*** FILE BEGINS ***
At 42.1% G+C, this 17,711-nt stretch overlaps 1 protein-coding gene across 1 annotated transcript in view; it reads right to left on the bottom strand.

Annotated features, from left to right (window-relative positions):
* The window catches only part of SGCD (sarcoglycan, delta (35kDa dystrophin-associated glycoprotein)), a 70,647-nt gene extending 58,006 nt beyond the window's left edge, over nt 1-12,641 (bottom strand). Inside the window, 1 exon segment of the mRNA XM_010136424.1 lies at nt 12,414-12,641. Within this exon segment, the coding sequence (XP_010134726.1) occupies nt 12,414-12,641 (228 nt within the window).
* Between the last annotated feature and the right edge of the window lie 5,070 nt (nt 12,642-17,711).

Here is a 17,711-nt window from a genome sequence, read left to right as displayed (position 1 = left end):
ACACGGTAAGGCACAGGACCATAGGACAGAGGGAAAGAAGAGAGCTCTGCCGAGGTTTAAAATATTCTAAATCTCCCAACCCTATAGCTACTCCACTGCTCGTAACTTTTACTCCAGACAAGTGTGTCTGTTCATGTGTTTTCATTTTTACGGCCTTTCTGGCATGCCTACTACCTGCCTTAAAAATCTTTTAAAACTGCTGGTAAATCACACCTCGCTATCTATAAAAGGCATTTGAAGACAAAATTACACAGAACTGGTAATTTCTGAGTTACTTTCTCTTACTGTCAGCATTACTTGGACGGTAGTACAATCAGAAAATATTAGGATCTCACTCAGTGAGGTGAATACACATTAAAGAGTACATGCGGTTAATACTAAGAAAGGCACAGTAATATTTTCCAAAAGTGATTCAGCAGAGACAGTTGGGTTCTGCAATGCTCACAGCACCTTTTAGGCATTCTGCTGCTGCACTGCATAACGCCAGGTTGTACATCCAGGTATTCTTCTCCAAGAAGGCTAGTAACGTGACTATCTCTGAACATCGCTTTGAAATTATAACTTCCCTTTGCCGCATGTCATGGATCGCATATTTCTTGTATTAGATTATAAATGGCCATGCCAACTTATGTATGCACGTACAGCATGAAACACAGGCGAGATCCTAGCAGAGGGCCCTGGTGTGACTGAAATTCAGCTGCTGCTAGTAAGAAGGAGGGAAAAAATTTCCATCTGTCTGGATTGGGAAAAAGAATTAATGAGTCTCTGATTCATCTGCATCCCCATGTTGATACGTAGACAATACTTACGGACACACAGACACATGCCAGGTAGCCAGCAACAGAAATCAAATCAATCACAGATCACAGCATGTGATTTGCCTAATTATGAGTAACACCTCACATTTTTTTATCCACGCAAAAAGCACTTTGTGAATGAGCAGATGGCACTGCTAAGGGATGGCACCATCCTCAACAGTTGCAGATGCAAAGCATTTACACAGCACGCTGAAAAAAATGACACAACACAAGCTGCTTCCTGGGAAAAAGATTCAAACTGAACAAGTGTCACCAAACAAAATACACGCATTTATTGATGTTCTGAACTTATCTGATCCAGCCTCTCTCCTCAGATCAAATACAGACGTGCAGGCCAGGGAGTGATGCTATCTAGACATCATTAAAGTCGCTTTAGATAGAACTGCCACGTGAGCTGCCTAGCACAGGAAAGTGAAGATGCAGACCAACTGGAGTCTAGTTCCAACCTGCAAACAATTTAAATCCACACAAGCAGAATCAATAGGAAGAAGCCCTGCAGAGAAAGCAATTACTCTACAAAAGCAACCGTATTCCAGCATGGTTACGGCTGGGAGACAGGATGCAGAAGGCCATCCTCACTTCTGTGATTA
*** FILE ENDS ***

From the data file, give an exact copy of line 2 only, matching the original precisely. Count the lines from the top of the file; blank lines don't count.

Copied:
Annotated features, from left to right (window-relative positions):